This article by Steve Thompson today appeared in the Washington Post:
For years, Maya Rockeymoore Cummings ran a charity so closely intertwined with her for-profit consulting firm that they shared the same employees, the same office space and the same director — her.
The private firm carried out the charity’s mission of promoting public health and addressing racial and economic inequity under a cost-sharing agreement that gave the firm a 5 percent management fee. Rockeymoore Cummings signed a contract on behalf of both parties to set up the unusual relationship.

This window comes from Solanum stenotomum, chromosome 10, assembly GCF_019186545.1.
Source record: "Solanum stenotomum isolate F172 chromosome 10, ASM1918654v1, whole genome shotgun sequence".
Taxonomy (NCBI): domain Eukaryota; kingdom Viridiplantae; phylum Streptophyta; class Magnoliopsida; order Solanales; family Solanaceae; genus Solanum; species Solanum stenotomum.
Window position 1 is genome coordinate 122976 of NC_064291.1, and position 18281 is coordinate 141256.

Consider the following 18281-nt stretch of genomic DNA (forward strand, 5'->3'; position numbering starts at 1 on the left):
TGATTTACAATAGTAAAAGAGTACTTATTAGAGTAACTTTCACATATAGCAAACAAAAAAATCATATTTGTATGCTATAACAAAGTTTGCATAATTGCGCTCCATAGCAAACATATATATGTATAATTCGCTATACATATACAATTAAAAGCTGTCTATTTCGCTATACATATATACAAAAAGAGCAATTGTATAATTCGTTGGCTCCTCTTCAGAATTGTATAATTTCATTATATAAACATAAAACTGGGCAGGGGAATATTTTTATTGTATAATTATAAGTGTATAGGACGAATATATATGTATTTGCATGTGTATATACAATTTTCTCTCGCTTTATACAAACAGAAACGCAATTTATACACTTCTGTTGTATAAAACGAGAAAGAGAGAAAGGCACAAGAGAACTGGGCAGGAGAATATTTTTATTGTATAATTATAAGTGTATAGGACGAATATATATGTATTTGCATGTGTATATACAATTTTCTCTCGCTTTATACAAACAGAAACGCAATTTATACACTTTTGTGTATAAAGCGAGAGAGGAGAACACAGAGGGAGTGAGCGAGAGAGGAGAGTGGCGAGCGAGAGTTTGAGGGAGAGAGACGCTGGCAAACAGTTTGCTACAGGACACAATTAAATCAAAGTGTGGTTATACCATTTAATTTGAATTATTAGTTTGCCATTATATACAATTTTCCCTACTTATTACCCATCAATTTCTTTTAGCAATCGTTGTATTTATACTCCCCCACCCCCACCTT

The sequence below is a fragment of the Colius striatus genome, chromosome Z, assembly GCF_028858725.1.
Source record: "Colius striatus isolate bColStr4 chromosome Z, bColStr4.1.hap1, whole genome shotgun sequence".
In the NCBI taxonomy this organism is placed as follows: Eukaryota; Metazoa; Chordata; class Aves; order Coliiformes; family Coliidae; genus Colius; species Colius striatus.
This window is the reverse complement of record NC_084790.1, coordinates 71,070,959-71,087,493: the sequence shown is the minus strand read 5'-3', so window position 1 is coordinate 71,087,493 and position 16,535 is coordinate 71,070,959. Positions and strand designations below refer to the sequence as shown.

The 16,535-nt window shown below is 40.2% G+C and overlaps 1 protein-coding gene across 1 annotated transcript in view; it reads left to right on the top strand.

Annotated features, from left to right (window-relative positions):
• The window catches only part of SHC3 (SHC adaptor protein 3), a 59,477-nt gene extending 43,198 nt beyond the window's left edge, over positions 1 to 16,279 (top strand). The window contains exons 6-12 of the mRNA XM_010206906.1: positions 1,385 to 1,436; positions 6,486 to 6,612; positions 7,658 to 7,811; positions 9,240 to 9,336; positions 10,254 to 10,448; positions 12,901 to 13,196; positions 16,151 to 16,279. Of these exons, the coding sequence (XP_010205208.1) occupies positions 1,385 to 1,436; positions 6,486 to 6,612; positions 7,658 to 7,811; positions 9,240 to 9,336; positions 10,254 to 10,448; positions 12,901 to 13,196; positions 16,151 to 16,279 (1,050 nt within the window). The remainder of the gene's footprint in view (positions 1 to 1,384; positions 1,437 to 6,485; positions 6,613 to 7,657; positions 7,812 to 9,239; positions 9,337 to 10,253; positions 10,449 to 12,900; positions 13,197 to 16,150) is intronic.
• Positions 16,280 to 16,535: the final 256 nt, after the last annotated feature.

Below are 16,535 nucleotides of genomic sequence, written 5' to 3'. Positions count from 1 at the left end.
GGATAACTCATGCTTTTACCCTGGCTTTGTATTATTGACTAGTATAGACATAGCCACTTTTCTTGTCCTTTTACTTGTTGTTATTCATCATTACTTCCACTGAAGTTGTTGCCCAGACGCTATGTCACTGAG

She disclosed the arrangement to the Internal Revenue Service initially, but in subsequent years she checked “no” on 990 tax forms asking whether the charity did business with any entities owned by its director. A “yes” answer would have required her to provide more financial details. Lawyers who specialize in nonprofits say that’s to allow scrutiny by both the government and the public of whether the nonprofit’s funds are being used for charitable purposes, rather than private gain.
Click here to read the rest in the Washington Post.